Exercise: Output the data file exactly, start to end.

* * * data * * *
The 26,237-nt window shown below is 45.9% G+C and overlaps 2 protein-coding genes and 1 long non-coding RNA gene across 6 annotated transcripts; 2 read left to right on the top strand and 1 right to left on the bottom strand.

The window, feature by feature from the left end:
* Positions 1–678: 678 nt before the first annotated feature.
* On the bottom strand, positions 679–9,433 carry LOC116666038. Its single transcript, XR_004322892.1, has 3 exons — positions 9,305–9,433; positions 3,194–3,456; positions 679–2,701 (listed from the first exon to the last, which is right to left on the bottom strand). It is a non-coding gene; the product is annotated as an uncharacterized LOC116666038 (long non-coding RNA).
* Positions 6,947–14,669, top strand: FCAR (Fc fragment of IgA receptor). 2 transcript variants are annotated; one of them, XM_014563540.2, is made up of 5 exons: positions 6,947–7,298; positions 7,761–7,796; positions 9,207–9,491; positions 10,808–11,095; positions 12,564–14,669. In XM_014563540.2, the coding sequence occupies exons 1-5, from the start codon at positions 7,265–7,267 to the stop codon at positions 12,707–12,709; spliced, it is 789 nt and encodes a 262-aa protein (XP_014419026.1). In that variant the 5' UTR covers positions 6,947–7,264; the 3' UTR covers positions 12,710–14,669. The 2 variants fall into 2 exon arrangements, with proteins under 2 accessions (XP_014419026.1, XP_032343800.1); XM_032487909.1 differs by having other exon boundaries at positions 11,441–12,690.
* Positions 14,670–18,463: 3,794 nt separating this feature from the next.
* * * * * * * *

The 26,237-nt window shown below is 45.9% G+C and overlaps 2 protein-coding genes and 1 long non-coding RNA gene across 6 annotated transcripts; 2 read left to right on the top strand and 1 right to left on the bottom strand.

The window, feature by feature from the left end:
* Positions 1–678: 678 nt before the first annotated feature.
* On the bottom strand, positions 679–9,433 carry LOC116666038. Its single transcript, XR_004322892.1, has 3 exons — positions 9,305–9,433; positions 3,194–3,456; positions 679–2,701 (listed from the first exon to the last, which is right to left on the bottom strand). It is a non-coding gene; the product is annotated as an uncharacterized LOC116666038 (long non-coding RNA).
* Positions 6,947–14,669, top strand: FCAR (Fc fragment of IgA receptor). 2 transcript variants are annotated; one of them, XM_014563540.2, is made up of 5 exons: positions 6,947–7,298; positions 7,761–7,796; positions 9,207–9,491; positions 10,808–11,095; positions 12,564–14,669. In XM_014563540.2, the coding sequence occupies exons 1-5, from the start codon at positions 7,265–7,267 to the stop codon at positions 12,707–12,709; spliced, it is 789 nt and encodes a 262-aa protein (XP_014419026.1). In that variant the 5' UTR covers positions 6,947–7,264; the 3' UTR covers positions 12,710–14,669. The 2 variants fall into 2 exon arrangements, with proteins under 2 accessions (XP_014419026.1, XP_032343800.1); XM_032487909.1 differs by having other exon boundaries at positions 11,441–12,690.
* Positions 14,670–18,463: 3,794 nt separating this feature from the next.